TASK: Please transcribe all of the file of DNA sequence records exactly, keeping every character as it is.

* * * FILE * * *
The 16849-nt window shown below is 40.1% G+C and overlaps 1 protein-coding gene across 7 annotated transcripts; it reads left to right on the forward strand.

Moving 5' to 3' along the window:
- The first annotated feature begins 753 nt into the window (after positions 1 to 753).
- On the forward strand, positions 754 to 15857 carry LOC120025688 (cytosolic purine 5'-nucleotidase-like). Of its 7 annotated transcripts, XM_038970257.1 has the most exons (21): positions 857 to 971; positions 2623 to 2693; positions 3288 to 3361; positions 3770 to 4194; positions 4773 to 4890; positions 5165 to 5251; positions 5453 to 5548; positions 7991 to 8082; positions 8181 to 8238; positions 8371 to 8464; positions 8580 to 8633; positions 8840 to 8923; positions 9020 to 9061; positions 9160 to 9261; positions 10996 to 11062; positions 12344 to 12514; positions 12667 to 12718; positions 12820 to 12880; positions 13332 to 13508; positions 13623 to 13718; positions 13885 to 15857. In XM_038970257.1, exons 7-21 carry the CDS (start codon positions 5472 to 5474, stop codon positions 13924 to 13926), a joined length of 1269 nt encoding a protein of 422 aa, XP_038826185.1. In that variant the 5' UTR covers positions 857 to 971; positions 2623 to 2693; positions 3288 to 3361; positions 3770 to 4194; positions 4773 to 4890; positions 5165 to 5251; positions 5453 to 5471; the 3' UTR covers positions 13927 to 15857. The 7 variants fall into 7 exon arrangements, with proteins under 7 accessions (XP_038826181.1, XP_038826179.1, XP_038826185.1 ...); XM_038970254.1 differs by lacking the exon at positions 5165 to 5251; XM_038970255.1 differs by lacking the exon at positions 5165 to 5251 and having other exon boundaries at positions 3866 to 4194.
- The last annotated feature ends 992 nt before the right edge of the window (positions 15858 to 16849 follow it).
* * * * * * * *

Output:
The 16849-nt window shown below is 40.1% G+C and overlaps 1 protein-coding gene across 7 annotated transcripts; it reads left to right on the forward strand.

Moving 5' to 3' along the window:
- The first annotated feature begins 753 nt into the window (after positions 1 to 753).
- On the forward strand, positions 754 to 15857 carry LOC120025688 (cytosolic purine 5'-nucleotidase-like). Of its 7 annotated transcripts, XM_038970257.1 has the most exons (21): positions 857 to 971; positions 2623 to 2693; positions 3288 to 3361; positions 3770 to 4194; positions 4773 to 4890; positions 5165 to 5251; positions 5453 to 5548; positions 7991 to 8082; positions 8181 to 8238; positions 8371 to 8464; positions 8580 to 8633; positions 8840 to 8923; positions 9020 to 9061; positions 9160 to 9261; positions 10996 to 11062; positions 12344 to 12514; positions 12667 to 12718; positions 12820 to 12880; positions 13332 to 13508; positions 13623 to 13718; positions 13885 to 15857. In XM_038970257.1, exons 7-21 carry the CDS (start codon positions 5472 to 5474, stop codon positions 13924 to 13926), a joined length of 1269 nt encoding a protein of 422 aa, XP_038826185.1. In that variant the 5' UTR covers positions 857 to 971; positions 2623 to 2693; positions 3288 to 3361; positions 3770 to 4194; positions 4773 to 4890; positions 5165 to 5251; positions 5453 to 5471; the 3' UTR covers positions 13927 to 15857. The 7 variants fall into 7 exon arrangements, with proteins under 7 accessions (XP_038826181.1, XP_038826179.1, XP_038826185.1 ...); XM_038970254.1 differs by lacking the exon at positions 5165 to 5251; XM_038970255.1 differs by lacking the exon at positions 5165 to 5251 and having other exon boundaries at positions 3866 to 4194.
- The last annotated feature ends 992 nt before the right edge of the window (positions 15858 to 16849 follow it).